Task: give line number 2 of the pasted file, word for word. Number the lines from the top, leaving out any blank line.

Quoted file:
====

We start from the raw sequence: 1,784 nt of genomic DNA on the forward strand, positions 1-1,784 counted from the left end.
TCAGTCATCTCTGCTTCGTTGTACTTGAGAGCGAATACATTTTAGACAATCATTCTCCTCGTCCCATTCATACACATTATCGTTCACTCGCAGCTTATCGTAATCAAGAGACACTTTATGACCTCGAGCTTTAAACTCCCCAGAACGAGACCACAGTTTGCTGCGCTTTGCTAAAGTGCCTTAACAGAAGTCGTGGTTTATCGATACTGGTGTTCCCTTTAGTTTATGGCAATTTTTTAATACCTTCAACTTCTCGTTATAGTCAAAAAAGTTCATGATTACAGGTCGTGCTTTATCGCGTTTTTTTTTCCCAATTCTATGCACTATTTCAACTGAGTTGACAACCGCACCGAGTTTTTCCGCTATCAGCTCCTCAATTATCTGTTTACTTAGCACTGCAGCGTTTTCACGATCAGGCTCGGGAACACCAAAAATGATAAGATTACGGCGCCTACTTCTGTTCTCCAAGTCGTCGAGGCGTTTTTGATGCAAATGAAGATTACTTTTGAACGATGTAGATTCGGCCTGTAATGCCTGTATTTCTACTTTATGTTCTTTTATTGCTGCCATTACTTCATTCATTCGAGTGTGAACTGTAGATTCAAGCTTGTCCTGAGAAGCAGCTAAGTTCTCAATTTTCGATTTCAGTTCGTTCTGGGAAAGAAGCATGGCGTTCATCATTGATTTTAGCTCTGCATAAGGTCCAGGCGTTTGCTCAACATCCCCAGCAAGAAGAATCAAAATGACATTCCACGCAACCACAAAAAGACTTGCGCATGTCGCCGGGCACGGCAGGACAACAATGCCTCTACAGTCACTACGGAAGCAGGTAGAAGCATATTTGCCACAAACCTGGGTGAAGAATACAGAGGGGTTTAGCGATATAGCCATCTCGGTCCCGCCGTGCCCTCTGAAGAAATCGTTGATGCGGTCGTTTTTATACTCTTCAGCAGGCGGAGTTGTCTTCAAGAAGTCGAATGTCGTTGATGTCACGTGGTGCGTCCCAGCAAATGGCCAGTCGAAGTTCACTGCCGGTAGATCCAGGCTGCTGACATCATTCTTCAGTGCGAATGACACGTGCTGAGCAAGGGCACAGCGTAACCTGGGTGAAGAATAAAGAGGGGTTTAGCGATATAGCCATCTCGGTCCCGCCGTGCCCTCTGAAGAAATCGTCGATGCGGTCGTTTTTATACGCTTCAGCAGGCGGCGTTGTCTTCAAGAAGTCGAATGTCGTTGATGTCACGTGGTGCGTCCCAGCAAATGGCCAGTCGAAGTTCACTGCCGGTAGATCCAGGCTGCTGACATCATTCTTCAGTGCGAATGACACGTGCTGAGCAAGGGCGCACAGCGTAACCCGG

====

TCAGTCATCTCTGCTTCGTTGTACTTGAGAGCGAATACATTTTAGACAATCATTCTCCTCGTCCCATTCATACACATTATCGTTCACTCGCAGCTTATCGTAATCAAGAGACACTTTATGACCTCGAGCTTTAAACTCCCCAGAACGAGACCACAGTTTGCTGCGCTTTGCTAAAGTGCCTTAACAGAAGTCGTGGTTTATCGATACTGGTGTTCCCTTTAGTTTATGGCAATTTTTTAATACCTTCAACTTCTCGTTATAGTCAAAAAAGTTCATGATTACAGGTCGTGCTTTATCGCGTTTTTTTTTCCCAATTCTATGCACTATTTCAACTGAGTTGACAACCGCACCGAGTTTTTCCGCTATCAGCTCCTCAATTATCTGTTTACTTAGCACTGCAGCGTTTTCACGATCAGGCTCGGGAACACCAAAAATGATAAGATTACGGCGCCTACTTCTGTTCTCCAAGTCGTCGAGGCGTTTTTGATGCAAATGAAGATTACTTTTGAACGATGTAGATTCGGCCTGTAATGCCTGTATTTCTACTTTATGTTCTTTTATTGCTGCCATTACTTCATTCATTCGAGTGTGAACTGTAGATTCAAGCTTGTCCTGAGAAGCAGCTAAGTTCTCAATTTTCGATTTCAGTTCGTTCTGGGAAAGAAGCATGGCGTTCATCATTGATTTTAGCTCTGCATAAGGTCCAGGCGTTTGCTCAACATCCCCAGCAAGAAGAATCAAAATGACATTCCACGCAACCACAAAAAGACTTGCGCATGTCGCCGGGCACGGCAGGACAACAATGCCTCTACAGTCACTACGGAAGCAGGTAGAAGCATATTTGCCACAAACCTGGGTGAAGAATACAGAGGGGTTTAGCGATATAGCCATCTCGGTCCCGCCGTGCCCTCTGAAGAAATCGTTGATGCGGTCGTTTTTATACTCTTCAGCAGGCGGAGTTGTCTTCAAGAAGTCGAATGTCGTTGATGTCACGTGGTGCGTCCCAGCAAATGGCCAGTCGAAGTTCACTGCCGGTAGATCCAGGCTGCTGACATCATTCTTCAGTGCGAATGACACGTGCTGAGCAAGGGCACAGCGTAACCTGGGTGAAGAATAAAGAGGGGTTTAGCGATATAGCCATCTCGGTCCCGCCGTGCCCTCTGAAGAAATCGTCGATGCGGTCGTTTTTATACGCTTCAGCAGGCGGCGTTGTCTTCAAGAAGTCGAATGTCGTTGATGTCACGTGGTGCGTCCCAGCAAATGGCCAGTCGAAGTTCACTGCCGGTAGATCCAGGCTGCTGACATCATTCTTCAGTGCGAATGACACGTGCTGAGCAAGGGCGCACAGCGTAACCCGG